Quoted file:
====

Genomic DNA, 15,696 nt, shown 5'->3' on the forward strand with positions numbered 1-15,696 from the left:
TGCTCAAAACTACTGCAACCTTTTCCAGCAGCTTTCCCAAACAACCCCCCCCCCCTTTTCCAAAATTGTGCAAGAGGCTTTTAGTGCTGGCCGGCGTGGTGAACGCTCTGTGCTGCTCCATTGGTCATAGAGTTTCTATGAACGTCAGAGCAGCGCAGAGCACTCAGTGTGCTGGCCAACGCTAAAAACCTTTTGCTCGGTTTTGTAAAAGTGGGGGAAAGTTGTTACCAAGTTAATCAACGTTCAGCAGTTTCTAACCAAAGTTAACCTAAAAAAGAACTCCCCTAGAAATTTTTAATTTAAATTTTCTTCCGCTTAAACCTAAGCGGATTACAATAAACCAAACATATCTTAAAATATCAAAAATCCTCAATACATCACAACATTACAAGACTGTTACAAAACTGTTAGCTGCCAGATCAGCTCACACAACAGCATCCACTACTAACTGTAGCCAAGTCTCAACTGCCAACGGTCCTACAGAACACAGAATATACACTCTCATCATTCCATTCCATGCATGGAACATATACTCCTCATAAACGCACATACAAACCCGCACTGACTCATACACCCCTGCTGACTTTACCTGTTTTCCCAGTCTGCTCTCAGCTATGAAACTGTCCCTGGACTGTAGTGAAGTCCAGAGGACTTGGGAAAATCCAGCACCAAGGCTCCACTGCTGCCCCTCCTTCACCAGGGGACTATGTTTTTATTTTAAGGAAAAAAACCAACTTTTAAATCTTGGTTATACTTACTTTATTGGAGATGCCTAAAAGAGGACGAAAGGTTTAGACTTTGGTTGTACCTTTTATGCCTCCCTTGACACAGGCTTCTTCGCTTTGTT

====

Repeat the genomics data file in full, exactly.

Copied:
Genomic DNA, 15,696 nt, shown 5'->3' on the forward strand with positions numbered 1-15,696 from the left:
TGCTCAAAACTACTGCAACCTTTTCCAGCAGCTTTCCCAAACAACCCCCCCCCCCTTTTCCAAAATTGTGCAAGAGGCTTTTAGTGCTGGCCGGCGTGGTGAACGCTCTGTGCTGCTCCATTGGTCATAGAGTTTCTATGAACGTCAGAGCAGCGCAGAGCACTCAGTGTGCTGGCCAACGCTAAAAACCTTTTGCTCGGTTTTGTAAAAGTGGGGGAAAGTTGTTACCAAGTTAATCAACGTTCAGCAGTTTCTAACCAAAGTTAACCTAAAAAAGAACTCCCCTAGAAATTTTTAATTTAAATTTTCTTCCGCTTAAACCTAAGCGGATTACAATAAACCAAACATATCTTAAAATATCAAAAATCCTCAATACATCACAACATTACAAGACTGTTACAAAACTGTTAGCTGCCAGATCAGCTCACACAACAGCATCCACTACTAACTGTAGCCAAGTCTCAACTGCCAACGGTCCTACAGAACACAGAATATACACTCTCATCATTCCATTCCATGCATGGAACATATACTCCTCATAAACGCACATACAAACCCGCACTGACTCATACACCCCTGCTGACTTTACCTGTTTTCCCAGTCTGCTCTCAGCTATGAAACTGTCCCTGGACTGTAGTGAAGTCCAGAGGACTTGGGAAAATCCAGCACCAAGGCTCCACTGCTGCCCCTCCTTCACCAGGGGACTATGTTTTTATTTTAAGGAAAAAAACCAACTTTTAAATCTTGGTTATACTTACTTTATTGGAGATGCCTAAAAGAGGACGAAAGGTTTAGACTTTGGTTGTACCTTTTATGCCTCCCTTGACACAGGCTTCTTCGCTTTGTT